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    Some holidays and vacations ended up delaying this one, but I'm aiming to post some stuff before the end of this week. Apologies for the delay! – JNat Jul 7 at 8:59
  • 1
    I posted the guidance for July and August here, but I ran into some issues with the query to get the stats so will take a bit longer to post those (hopefully before the end of the week). – JNat Jul 14 at 9:49
6

July and August 2020

Targets:

  • Respond to 50% of Meta posts from across the network, within 2 weeks of getting added to it. [not met, only got to ~21%; see below for details]
  • Respond to 75% of Meta posts from across the network, where was added to it in a previous period. [not met, only got to ~44%; see below for details]

Guidance:

New these two months:

  • Moderator elections: over the next few months, we'll be looking at automating some steps of our election system, as well as some other overdue tweaks to the its backend. Posts surrounding common bugs or pain points in the election system are something we wanna be looking at now, and thus good candidates for escalation.

And carried over from last two months:

  • Review Queues: any posts having to do with the general experience and mechanics of review queues; the problems users face as reviewer or moderator when it comes to the current system; any feature requests or suggestions, etc. (see this post and the others linked therein for details on our ongoing work on this).
  • Barriers to collaboration or participation: any posts related to product limitations that may hinder users from deeper collaboration within the community or participating on-site. Previous suggestions on ways to address these things such as educating users, best practices, ways to show appreciation, etc. are welcome.
  • Voting: any posts relating to general issues surrounding voting, peculiar edge-cases, or voting fraud and abuse. We're researching intentions behind voting and its impact on participation and artifact quality.
  • Jobs-related posts on the network: Jobs ads are shown on sites other than SO — particularly on the international SOs, and some technical sites — and these can sometimes have specific concerns/issues. Posts relating to Jobs in general on these sites are also good candidates, especially given our recent jobs-related adjustments for technical SE sites.



Stats for the period:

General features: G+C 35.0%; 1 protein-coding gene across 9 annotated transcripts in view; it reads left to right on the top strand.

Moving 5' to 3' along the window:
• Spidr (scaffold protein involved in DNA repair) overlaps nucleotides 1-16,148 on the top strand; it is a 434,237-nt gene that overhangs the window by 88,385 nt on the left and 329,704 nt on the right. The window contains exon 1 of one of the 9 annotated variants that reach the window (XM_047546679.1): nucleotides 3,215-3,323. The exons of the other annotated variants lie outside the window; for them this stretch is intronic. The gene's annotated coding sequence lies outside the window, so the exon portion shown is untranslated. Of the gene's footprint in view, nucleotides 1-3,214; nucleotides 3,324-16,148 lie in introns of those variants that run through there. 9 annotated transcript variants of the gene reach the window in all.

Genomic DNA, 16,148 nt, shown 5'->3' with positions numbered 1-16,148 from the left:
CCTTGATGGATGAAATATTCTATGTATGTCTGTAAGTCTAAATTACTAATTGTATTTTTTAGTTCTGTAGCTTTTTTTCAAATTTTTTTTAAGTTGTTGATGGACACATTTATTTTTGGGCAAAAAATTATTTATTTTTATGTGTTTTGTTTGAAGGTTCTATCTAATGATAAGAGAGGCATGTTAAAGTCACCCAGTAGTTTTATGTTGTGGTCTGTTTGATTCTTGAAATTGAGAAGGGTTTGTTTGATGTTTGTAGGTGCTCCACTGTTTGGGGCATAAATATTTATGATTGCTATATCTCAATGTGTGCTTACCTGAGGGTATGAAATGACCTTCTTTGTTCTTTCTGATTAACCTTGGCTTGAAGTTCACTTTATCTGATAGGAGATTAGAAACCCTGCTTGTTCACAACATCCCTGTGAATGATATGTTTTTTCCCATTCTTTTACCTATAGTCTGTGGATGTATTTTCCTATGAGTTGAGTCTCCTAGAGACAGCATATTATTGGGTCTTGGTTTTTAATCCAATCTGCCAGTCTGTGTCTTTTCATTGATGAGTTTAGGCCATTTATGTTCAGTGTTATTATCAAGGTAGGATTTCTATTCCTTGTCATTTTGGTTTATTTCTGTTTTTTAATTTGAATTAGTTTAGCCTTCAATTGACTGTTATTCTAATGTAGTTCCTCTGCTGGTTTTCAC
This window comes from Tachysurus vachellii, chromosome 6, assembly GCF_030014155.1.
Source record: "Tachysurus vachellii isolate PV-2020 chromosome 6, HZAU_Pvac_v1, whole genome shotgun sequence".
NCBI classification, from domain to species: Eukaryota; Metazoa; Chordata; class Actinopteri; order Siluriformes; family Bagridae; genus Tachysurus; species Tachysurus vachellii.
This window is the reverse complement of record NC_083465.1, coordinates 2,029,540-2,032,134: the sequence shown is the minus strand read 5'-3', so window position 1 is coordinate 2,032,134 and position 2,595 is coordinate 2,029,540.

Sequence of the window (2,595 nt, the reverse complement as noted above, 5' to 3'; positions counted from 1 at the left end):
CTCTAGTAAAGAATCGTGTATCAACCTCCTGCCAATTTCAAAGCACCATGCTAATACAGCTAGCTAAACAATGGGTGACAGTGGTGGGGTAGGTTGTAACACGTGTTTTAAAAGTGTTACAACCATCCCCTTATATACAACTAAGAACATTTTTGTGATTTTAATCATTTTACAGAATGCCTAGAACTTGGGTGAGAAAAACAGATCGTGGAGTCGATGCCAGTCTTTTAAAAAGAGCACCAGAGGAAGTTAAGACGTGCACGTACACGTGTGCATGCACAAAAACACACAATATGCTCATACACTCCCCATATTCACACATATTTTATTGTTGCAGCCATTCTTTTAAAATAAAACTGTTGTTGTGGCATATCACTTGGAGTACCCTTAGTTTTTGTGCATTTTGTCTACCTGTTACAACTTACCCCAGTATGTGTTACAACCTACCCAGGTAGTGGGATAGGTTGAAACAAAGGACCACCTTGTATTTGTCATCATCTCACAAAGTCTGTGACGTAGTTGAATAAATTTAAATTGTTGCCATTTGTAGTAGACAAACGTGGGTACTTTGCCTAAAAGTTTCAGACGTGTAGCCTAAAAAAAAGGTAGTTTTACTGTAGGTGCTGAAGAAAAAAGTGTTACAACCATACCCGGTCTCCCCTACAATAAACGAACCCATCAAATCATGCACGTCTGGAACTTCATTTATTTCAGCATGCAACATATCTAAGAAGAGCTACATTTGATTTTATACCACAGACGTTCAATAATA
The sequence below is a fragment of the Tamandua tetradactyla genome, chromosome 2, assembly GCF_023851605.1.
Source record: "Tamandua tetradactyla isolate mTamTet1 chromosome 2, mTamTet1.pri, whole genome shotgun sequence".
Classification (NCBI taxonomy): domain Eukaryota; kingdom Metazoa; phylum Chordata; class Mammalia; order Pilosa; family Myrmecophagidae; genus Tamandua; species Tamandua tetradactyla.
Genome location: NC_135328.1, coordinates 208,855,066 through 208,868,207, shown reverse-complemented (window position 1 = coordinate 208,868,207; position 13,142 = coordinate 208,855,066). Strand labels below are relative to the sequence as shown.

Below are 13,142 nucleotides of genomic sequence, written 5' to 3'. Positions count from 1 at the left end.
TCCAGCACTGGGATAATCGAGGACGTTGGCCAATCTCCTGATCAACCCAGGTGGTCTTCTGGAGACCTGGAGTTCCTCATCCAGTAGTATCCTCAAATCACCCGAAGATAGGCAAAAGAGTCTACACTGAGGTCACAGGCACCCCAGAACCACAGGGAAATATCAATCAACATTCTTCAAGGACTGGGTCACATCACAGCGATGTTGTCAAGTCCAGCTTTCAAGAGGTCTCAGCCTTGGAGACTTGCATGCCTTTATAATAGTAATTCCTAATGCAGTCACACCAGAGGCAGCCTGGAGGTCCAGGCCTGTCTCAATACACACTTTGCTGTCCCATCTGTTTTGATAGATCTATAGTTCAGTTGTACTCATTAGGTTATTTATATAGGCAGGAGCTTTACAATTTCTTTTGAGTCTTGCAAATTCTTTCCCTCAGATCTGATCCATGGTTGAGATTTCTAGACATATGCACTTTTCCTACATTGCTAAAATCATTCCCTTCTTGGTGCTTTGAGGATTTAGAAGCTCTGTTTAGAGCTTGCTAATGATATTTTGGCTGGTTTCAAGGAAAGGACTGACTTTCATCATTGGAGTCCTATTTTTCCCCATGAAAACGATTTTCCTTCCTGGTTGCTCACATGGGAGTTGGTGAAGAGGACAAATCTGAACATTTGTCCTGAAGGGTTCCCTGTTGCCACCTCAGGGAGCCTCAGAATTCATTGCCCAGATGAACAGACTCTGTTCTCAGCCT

Overall numbers:

A total of 230 questions had on them at some point during this period, and made their way into the process:

  • 104 (~45%) got the tag added during this period; of these 62 (~60%) got a staff response (22 [~21%] within 2 weeks of the tag getting added), and 57 (~55%) got removed.
  • 126 (~55%) already had the tag on them; of these 55 (~44%) got a staff response, and 58 (~46%) got removed. For a bit of nuance:
    • 122 (~53% of total; ~97% of above) had their tag added to them in the previous period ("leftovers" from previous periods).
    • 4 (~2% of total; ~3% of above) made their way through the process in some other ways (likely because they already had added to them at some point in the past, and an edit made it get into the workflow).

New this period:

A total of 104 questions across all Meta sites got added to them. The tag was added by a staff member on 58 (~56%) of these, and the other 46 (~44%) had the tag added by a moderator.

This means there was a smaller amount of posts escalated when compared to the previous period (-17 posts; ~-14%).

The majority of questions came from MSE, followed by MSO, and the rest Metas from all over the network:

  • 61 (~59%) from MSE.
  • 28 (~27%) from MSO.
  • 15 (~14%) from other child Metas.

Most of the questions escalated were bug reports or feature requests, but there were posts of all types escalated to staff (note that tags are not mutually exclusive):

A total of 62 questions (~60%) got some sort of response from staff after the tag was added, and 22 (~21%) got a response within 2 weeks of getting added. The average time elapsed between the tag getting added and any sort of response was ~9d 3h (min. of ~0.1h; max. of ~34d 23h; median of ~5d 2h). Of these (sets below aren’t mutually exclusive):

  • 36 questions (~58% of above; ~35% of total) got commented on by staff. The average time elapsed between the tag getting added and the comment getting posted was ~10d (min. of ~1min; max. of ~34d 23h; median of ~4d 9.5h). 24 (67% of above; 23% of total) of these questions got a comment within 2 weeks of the tag getting added to them.